Indigenous Peoples + Territorial Rights = Living Forests! Hundreds of indigenous peoples and their allies to create a human banner parallel to the UN COP20 climate summit to demonstrate the importance of guaranteeing territorial rights in addressing climate change. ©Amazon Watch / Spectral Q — in Lima, Peru.
Political leaders from around the world and thousands of government officials, scientists and lobbyists are meeting this week in the Peruvian capital of Lima to discuss solutions for the global climate crisis. One of their priorities is the conservation of natural forests.
Forest ecosystems play an important role for the climate, water cycles and soil protection. Trees and soil store enormous amounts of carbon, and up to 20% of yearly greenhouse gas emissions are the result of deforestation.
But not far away from the UN climate summit in Lima, just across the Andes in the Peruvian Amazon region – the green lung of Earth – thousands of hectares of rainforest are being cleared with chainsaws and bulldozers. And in this particular instance, Peruvian government and state officials prefer to close their eyes and ears and remain silent.
The real world: logged rainforest near the town of Tamshiyacu in the Peruvian Amazon region
According to Sociedad Peruana de Ecodesarrollo, two companies logged around 15,000 hectares of primary rainforest in recent months without an environmental impact assessment or permits for forest clearing or change of land use: around 13,000 hectares north of the town of Pucallpa in Ucayali, and about 2,000 hectares near Tamshiyacu in Loreto.
This is only the beginning. The same companies and others have applied for permits to log more than 106,000 hectares of mostly primary rainforest in the region of Loreto according to the newspaper El Comercio. Similar interests exist in Ucayali and San Martin. Their objectives: to cash in on timber and forest land and establish huge industrial palm oil and cacao monoculture plantations.
This is not only detrimental to nature and the livelihoods of forest-dependent communities, it also comes at a tremendous economic cost to Peru. A study on the valuation of environmental goods and services lost by deforestation in Tamshiyacu and Nueva Requena determined that the economic losses for the next 30 years amounted to US $348,000,000. In addition to being responsible for this economic impact, the companies are also reportedly intruding on the properties of local peasant farmers.
The current developments in the Peruvian Amazon are the consequence of misguided policies, weak governance, inadequate laws and the decentralization of competence to the regional governments. In 2000, the Peruvian government declared the establishment of palm oil plantations to be of “national interest” in an effort to attract major investors. In January, the Agricultural Ministry announced that Peru has room for 600,000 hectares of palm oil plantations.
The newspaper El Comercio reported that state officials, including the president of Ucayali, had allegedly sold state-owned forest lands to one of the companies in an irregular manner. The case was transferred to the National Criminal Court in Lima in July.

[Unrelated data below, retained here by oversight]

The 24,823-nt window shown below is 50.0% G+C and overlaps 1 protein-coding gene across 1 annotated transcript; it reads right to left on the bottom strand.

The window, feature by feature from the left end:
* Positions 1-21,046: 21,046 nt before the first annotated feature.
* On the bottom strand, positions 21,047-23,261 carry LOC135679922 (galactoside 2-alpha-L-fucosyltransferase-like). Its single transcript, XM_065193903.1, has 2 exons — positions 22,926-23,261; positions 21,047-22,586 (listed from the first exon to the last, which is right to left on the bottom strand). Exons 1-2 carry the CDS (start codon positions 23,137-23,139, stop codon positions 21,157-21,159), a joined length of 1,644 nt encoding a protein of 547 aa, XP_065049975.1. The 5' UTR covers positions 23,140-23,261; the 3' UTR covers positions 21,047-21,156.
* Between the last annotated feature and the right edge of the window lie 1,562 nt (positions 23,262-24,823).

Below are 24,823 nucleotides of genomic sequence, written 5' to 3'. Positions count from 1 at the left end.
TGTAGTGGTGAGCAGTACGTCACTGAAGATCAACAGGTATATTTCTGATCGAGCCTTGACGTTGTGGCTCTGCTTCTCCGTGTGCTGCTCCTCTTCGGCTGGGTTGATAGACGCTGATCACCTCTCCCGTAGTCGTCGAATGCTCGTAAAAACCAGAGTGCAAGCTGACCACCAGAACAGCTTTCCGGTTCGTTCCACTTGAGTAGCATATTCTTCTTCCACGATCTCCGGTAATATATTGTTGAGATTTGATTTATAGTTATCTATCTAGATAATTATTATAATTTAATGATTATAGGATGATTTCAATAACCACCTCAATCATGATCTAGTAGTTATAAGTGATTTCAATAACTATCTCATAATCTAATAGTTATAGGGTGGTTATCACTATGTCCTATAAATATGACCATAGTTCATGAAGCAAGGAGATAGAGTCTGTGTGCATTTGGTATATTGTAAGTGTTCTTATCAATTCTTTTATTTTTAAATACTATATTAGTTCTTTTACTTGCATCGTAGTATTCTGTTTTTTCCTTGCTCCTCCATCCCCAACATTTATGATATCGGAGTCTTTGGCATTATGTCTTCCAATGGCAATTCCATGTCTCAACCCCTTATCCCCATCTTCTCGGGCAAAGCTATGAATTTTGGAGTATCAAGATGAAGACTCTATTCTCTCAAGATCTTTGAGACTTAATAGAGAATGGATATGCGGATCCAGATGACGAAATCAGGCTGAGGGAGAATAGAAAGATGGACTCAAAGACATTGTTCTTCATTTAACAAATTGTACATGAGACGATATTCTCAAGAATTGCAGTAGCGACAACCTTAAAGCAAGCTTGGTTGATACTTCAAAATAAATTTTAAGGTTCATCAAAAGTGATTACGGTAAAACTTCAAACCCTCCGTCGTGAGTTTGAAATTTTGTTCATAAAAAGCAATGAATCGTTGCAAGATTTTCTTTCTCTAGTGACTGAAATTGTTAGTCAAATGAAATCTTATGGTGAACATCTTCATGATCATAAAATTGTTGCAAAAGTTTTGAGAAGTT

Aerial view of the deforestation for palm oil in Ucayali
A variety of organizations and local citizens have filed charges against the companies for environmental crimes and the usurpation of private property. Several state prosecutors and courts in Loreto and Ucayali are investigating the cases. The investigations are extremely slow, however, and lack backing from public institutions.
In Loreto, the senior prosecutor for the environment in charge of investigating the deforestation in Tamshiyacu resigned in October. “Support for our prosecutor’s office is minimal, and without personal, administrative operators, we simply cannot do good work,” environmental prosecutor Manuel Medina told the press. “Everything has its limits. I have sent official letters to the Ministry of Justice asking for help, and I have had no response.”
In late October, the Peruvian Minister of Agriculture was called to inform before a congress committee on reported irregular logging and massive deforestation in Loreto (Tamshiyacu) and Ucayali on behalf of a private company to plant cacao and other products without prior environmental impact studies.
It is time for Peru’s president Ollanta Humala, the UN, and its member states to take action. The agreements and commitments made during the climate summit need to materialize, not only on paper, but also in the forests. A UN declaration on forests was signed during a previous UN climate conference in New York in September, and a forest partnership was established between Peru, Germany and Norway. The forests, and the people who depend on them, urgently need to see these promises put into action.
TV reports from Peruvian channel Panamericana:
- Deforestation without limits: forest devastation in Iquitos from the 10th of August, 2014
- Slash and burn in Ucayali: continued devastation of the Peruvian jungle from the 31st of August, 2014